The priorities in dealing with child sexual abuse are to:
After consultation with the VFPMS, when an urgent forensic examination by VFPMS is deemed to be unnecessary, limited inspection for a specific purpose such as determination of the amount of bleeding or the extent of a rash or discharge may be performed with the cooperation of the child.
After a recent sexual assault (< 72 hours) rapid evaluation is required. Contact the VFPMS, and speak to the consultant on-call. Collection of forensic evidence is an important consideration. You may be advised to assess and treat any urgent medical problems (eg. bleeding), being careful to collect any clothing that is removed in the process. Ensure the child is as comfortable as possible and has appropriate emotional support. Await the on-call VFPMS consultant who will perform the forensic examination as a joint response with the CASA counsellor.
STI prophylaxis : Azithromycin 1 g stat
Pregnancy prophylaxis: Postinor (post coital contraception) within 72 h of sexual contact. Arrange for a follow-up pregnancy test
HIV prophylaxis: NPEP (according to ASHM post exposure prophylaxis guidelines)
Post sexual assault sexually transmissible infection screen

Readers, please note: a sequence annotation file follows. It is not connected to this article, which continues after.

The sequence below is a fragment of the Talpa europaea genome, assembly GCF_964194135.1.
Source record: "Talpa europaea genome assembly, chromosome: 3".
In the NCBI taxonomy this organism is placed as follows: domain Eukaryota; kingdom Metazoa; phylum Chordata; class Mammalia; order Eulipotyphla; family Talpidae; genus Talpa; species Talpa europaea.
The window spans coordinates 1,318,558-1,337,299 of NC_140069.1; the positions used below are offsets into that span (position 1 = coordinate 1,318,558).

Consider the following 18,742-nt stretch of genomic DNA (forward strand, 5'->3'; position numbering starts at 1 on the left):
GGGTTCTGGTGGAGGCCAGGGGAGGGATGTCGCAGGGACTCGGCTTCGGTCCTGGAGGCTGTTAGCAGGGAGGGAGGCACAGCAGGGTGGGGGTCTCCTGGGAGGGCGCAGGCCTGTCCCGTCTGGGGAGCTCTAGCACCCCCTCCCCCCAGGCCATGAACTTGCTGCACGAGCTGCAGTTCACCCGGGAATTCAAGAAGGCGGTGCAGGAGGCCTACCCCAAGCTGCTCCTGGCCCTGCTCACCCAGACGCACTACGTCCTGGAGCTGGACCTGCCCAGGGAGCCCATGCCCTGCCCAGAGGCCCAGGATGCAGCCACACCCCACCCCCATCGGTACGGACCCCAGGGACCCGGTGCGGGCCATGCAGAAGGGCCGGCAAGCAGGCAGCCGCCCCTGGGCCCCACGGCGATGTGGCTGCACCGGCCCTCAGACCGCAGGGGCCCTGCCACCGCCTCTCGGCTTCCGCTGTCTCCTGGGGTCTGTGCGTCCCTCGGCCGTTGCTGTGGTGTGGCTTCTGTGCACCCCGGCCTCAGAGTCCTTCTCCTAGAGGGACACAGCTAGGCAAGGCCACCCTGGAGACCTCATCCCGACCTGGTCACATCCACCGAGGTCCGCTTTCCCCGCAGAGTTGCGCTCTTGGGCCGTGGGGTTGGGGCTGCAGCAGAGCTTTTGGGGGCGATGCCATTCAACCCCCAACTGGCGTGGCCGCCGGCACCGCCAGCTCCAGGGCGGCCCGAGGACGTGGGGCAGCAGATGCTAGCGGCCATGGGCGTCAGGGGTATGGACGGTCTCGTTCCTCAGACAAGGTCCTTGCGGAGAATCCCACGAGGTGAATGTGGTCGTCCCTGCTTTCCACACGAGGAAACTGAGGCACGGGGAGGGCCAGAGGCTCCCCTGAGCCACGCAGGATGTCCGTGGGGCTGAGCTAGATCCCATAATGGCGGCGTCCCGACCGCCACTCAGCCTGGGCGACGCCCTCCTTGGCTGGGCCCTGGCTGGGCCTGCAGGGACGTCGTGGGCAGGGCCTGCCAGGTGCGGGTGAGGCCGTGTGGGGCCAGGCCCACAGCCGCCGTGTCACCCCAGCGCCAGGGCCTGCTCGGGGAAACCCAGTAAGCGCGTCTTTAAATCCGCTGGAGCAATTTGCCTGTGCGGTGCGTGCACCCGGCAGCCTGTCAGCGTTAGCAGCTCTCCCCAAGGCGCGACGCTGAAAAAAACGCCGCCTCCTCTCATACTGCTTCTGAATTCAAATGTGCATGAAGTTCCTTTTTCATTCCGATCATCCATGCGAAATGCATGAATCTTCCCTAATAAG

At time of examination (optional)
Baseline tests (2weeks post assault)
At 3 months blood serology
At 6 months blood serology
Neglect is a form of maltreatment that arises when a child’s basic needs are not met. This may be due to acts of omission or commission on the part of a caregiver. Neglect of a child can be defined as the failure to provide for the development of the child in all spheres: health, education, emotional development, nutrition, shelter and safe living conditions, in the context of resources reasonably available to the family or caretakers, and causes or has a high probability of causing harm to the child’s health or physical, mental, spiritual, moral or social development. This includes the failure to properly supervise and protect children from harm as much as is feasible. There are often many modifiable and non-modifiable factors at the level of the child, caregiver, family, community and society to consider when assessing the potential harmful effects of child neglect*.